General volume is similar. I refaced a mouthpiece and gave it to a friend for a trial. She said that it didn't have enough volume for her big band gigs. Turns out that when she went back to her regular piece the other band members noticed that she didn't have the volume of the trial piece. What you perceive and what you produce can be quite different.

I always think of this when somebody says "This mouthpiece makes me sound just like X (insert famous name)." Turns out that it's all in their head.

Mark
 

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^ BINGO!

Its amazing how many people behave like the sax is a quiet instrument. Sure I understand fighting electric guitars, but otherwise...ask your wife or neighbors!

Discounting the pieces designed to for sheer volume, I would suggest that if you take a group of well made mouthpieces and really compare their volume and carrying properties from in front of the horn I suggest you would find them far closer than what is believed. There are likely to be some differences but not nearly as much as most players believe.

A mouthpiece that is brighter sounds louder when close. A mouthpiece that is uneven thru the range will frequently sound louder than one that is not...but thats not necessarily a good thing. We are all in physical world and subject to the laws of physics. When you gain something in one area, you lose it in another. There are only so many eggs in the basket. This is why I focus on making a piece sound as good as I possibly can. It might cost a decibel or two but complexity and depth increase. You really have to pick what is important to you and know that you cant have it all...no mater what you hear in marketing. A balanced approach is important. Just my 2 cents that I think is an important 2 cents.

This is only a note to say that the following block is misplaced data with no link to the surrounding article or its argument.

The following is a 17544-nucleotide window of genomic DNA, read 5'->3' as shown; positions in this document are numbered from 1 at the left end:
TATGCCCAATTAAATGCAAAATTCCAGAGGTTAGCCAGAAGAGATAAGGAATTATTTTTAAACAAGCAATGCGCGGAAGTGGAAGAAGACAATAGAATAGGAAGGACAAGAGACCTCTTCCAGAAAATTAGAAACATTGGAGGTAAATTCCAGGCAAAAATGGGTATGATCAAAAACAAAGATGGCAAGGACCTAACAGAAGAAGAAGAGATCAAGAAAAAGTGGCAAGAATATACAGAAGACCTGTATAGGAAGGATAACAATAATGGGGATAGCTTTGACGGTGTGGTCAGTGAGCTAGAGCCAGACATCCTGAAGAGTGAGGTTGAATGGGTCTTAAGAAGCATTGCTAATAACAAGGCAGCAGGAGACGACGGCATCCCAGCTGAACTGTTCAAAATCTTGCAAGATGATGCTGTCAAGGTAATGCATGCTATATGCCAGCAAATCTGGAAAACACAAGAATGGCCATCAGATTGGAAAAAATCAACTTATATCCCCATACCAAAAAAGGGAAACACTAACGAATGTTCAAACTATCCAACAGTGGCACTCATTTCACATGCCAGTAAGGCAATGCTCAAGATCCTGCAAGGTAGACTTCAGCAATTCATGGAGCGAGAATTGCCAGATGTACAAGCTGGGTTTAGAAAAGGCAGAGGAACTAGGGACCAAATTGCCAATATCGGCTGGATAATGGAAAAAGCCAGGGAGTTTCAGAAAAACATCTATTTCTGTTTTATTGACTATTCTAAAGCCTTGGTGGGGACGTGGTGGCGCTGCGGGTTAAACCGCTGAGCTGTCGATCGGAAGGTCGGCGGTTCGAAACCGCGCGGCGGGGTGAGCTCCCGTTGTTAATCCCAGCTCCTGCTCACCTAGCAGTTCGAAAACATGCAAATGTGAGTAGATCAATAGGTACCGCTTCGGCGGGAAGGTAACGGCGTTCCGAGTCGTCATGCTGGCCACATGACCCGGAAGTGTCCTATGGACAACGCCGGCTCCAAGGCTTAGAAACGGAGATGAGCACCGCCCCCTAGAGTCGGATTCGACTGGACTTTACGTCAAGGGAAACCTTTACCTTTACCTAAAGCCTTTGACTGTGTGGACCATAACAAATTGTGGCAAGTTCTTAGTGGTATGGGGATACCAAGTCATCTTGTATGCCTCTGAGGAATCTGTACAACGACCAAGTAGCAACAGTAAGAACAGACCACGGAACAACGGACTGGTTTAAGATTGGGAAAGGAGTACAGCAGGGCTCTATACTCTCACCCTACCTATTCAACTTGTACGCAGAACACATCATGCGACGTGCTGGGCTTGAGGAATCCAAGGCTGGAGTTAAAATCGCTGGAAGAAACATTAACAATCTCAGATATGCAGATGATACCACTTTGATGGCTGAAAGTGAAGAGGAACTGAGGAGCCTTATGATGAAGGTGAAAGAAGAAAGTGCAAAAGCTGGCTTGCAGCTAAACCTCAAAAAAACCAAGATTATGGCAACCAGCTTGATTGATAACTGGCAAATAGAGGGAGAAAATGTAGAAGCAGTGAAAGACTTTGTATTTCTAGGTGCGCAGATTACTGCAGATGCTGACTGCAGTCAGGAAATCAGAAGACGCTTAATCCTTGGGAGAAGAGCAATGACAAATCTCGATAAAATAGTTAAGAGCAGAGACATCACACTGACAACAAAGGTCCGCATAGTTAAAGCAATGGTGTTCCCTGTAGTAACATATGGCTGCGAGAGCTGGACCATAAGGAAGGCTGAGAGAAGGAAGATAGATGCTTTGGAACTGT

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...I can tell you for sure (as can pretty much any player) that you cant judge volume and projection very well from behind the horn. Over time you can lean to approximate it but your experience is very different from the audience.
This is so true! It's always bugged me to some extent because I want to know what the audience is hearing. For playing live, you can use a monitor to hear yourself. A plastic sound back reflector, clipped to the mic stand will do the trick in a similar fashion to standing in front of a wall. But even with a monitor you won't know how well the sound is projecting. I sometimes ask someone I know in the audience to let me know how the mix is, and MOST importantly, how well they can hear the sax!

Having said all that, some mpcs are louder than others.
 

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I have way, way too many mouthpieces. I spend way, way too much "practice" time switching between them. I waste way, way to much time listening to the variations between the pieces either up against the wall, recording, going into another room, etc. My takeaway from this is that the sound that you perceive is often quite different than the sound that you produce.

I'm assuming that the digital recorder doesn't lie and that it always accurately reproduces the mp/horn sound. Even this is questionable because my little Zoom recorder is likely biased towards highs/lows/pops/sizzles, etc. Likewise, when playing back on speakers, they would also be biased to some degree. Nonetheless, that's the best "honest" assessment of what the setup sounds like to others.
I've been caught up in this all too often. But can anyone explain to me why I can hear a MUCH greater difference between mpcs, and much more subtle tone variations, when playing against a reflecting surface or even just out into the room, than when I record myself on something like a Zoom recorder? My guess is the Zoom recorder, and speakers or headphones for the playback, don't reproduce all the nuances of tone. I hear almost the same tone in a typical home recording regardless of the mpc! It's different in a quality studio recording, where those subtleties come out more.

I'm sure a recording, of almost any reasonable quality, is fine for reviewing how well you articulate and play the music, but in terms of assessing TONE quality, I'm not so sure....
 

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Discussion Starter · #10 ·